If you have weekly planning sessions, use a Todoist project to help keep track of everything discussed. For instance, Doist’s CTO Gonçalo uses Todoist for his weekly planning meetings with Doist’s Backend Team.

todoist for managers Gonçalo Silva Weekly Planning w/Backend Team

Set and communicate priorities

One of the most important jobs for a manager is giving your team clarity about what’s important. To align your team on high-level priorities and long-term plans, use the Team Inbox – a project that’s automatically shared with all of your teammates when you have a Todoist Business plan. The Doist team uses our Team Inbox to house our Product Roadmap for Todoist and Twist.

todoist for managers Gonçalo Silva Doist Roadmap

There are many ways to use your Team Inbox for high-level communication:

  • Add important shared documentation like "2021 Marketing Goals" or “Company KPIs” as tasks. Bonus tip: Add an asterisk and a space before a task name to make the task uncompletable – perfect for keeping track of important links and documents.
  • Keep track of specific team goals like “Reach 100,000 users” or “Hire a Head of Product” as tasks. Create a section for each team in the company or each individual on your team
  • If your team uses OKRs, this is the perfect place to keep track of them. You can even add recurring sub-tasks assigned to the OKR owner to post regular updates to the team.

By thinking strategically with an eye on what’s to come, managers can help their teams do their best work, now and in the future.

Managing yourself

When you’re busy managing others, it’s easy to forget about yourself. What are you doing to grow personally and professionally? What kind of example are you setting for your team?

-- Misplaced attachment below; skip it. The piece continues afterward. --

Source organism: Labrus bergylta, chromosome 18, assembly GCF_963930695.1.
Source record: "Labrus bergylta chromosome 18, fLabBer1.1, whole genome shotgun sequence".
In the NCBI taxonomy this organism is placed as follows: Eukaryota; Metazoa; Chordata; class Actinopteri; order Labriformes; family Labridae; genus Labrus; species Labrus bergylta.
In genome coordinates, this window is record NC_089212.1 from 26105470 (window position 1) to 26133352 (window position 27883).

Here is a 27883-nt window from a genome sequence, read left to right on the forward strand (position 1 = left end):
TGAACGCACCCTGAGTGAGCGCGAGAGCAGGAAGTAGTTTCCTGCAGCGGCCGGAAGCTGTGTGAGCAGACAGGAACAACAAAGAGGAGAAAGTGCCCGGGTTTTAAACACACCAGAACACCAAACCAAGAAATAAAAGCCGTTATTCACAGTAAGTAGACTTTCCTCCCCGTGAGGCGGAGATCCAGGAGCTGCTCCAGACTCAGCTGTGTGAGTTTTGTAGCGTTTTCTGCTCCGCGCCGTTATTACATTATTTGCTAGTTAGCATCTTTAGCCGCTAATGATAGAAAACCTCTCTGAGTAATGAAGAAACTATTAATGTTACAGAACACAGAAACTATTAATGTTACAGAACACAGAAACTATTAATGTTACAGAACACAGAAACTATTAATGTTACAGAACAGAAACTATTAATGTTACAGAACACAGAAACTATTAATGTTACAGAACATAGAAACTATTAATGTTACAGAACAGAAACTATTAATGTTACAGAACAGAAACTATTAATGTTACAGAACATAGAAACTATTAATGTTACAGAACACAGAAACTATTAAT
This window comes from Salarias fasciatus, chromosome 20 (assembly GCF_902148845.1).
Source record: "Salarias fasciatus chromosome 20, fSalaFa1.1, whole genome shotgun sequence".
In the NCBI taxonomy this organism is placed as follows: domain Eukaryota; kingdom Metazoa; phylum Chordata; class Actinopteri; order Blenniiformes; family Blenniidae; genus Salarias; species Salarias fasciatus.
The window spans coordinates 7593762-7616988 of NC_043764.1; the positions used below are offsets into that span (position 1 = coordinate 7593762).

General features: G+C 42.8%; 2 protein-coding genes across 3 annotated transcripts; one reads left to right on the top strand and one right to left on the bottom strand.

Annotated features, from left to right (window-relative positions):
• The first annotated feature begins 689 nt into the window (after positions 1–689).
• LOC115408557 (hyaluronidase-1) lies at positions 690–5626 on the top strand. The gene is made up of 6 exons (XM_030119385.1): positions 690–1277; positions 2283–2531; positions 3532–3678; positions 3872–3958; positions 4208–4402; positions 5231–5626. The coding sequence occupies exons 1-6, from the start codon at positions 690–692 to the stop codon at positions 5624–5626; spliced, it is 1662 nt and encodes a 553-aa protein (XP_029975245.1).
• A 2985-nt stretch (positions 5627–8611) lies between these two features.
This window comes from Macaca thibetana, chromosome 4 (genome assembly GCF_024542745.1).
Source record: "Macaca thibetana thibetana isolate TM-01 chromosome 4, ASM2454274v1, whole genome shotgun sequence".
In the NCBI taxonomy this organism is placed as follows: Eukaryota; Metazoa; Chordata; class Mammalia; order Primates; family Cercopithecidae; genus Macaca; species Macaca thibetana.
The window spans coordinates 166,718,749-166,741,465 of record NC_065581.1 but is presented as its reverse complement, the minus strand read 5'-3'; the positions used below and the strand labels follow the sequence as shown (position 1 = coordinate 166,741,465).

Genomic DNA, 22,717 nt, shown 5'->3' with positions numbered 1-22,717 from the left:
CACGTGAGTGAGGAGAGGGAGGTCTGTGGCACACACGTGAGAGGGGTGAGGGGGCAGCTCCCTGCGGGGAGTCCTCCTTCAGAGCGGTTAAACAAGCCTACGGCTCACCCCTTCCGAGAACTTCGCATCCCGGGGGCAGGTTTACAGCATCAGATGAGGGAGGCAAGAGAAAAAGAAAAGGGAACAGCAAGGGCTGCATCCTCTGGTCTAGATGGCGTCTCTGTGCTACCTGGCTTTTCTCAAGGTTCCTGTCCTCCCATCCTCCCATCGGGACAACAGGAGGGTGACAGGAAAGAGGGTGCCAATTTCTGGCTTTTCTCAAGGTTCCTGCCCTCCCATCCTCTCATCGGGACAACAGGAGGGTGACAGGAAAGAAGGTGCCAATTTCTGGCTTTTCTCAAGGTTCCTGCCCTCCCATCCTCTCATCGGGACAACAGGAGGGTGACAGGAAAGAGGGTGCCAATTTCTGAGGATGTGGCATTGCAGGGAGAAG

Here are a few ways you can use Todoist to prioritize your growth and well-being:

Prioritize your own professional growth

Create a Todoist project for “Learning”, where you add articles, books, courses, and other resources to come back to later. Amir has a project for this purpose:

todoist for managers Amir Learning Project

Brenna also has a “Reading List” project and uses day theming to make sure learning is a regular part of her week without getting distracted by interesting articles on other days:

todoist for managers Brenna Learning Project w/Labels and Recurring Task

Reflect on your performance

Excelling at any job requires self awareness and reflection. It’s important to step back and ask yourself hard questions every once in a while:

  • What should I be doing to improve as a manager?
  • How can I help the company achieve our goals?
  • How can I support my team members personally and professionally?
  • What are my next professional steps?

Amir does his own reflection about his role and uses Todoist to help:

todoist for managers Amir Reflection Project

Model balance for your team

It's one thing to give lip service to work-life balance; it's another thing to actually adopt healthy practices yourself. Use Todoist to create projects for life, not just work.

Start projects for your hobbies and important areas of your life like “Home”, “Family”, or “Cooking”. Review “our productivity” stats in Todoist to see which projects you’ve given most of your time over the “last 7 days” and “last 30 days”. Ensure you’re giving sufficient attention to your projects and tasks outside of work.

Sometimes you can't keep thoughts about work from intruding into your free time. However, you can capture them in Todoist to come back to in the morning or on Monday. When you remember a professional task, add it to your list. Then, get back to living life.

Managing yourself can fall to the bottom of your list as a manager as you attend to everyone else’s priorities. Don’t forget to make time for your own personal and professional development, so you can better lead your team.

You can’t support a team without supporting yourself. By creating a productivity system in Todoist to help you plan and prioritize, you’ll create more bandwidth to do the best job possible. While captaining a crew comes with its challenges, with best productivity practices in place, there can be smooth sailing ahead.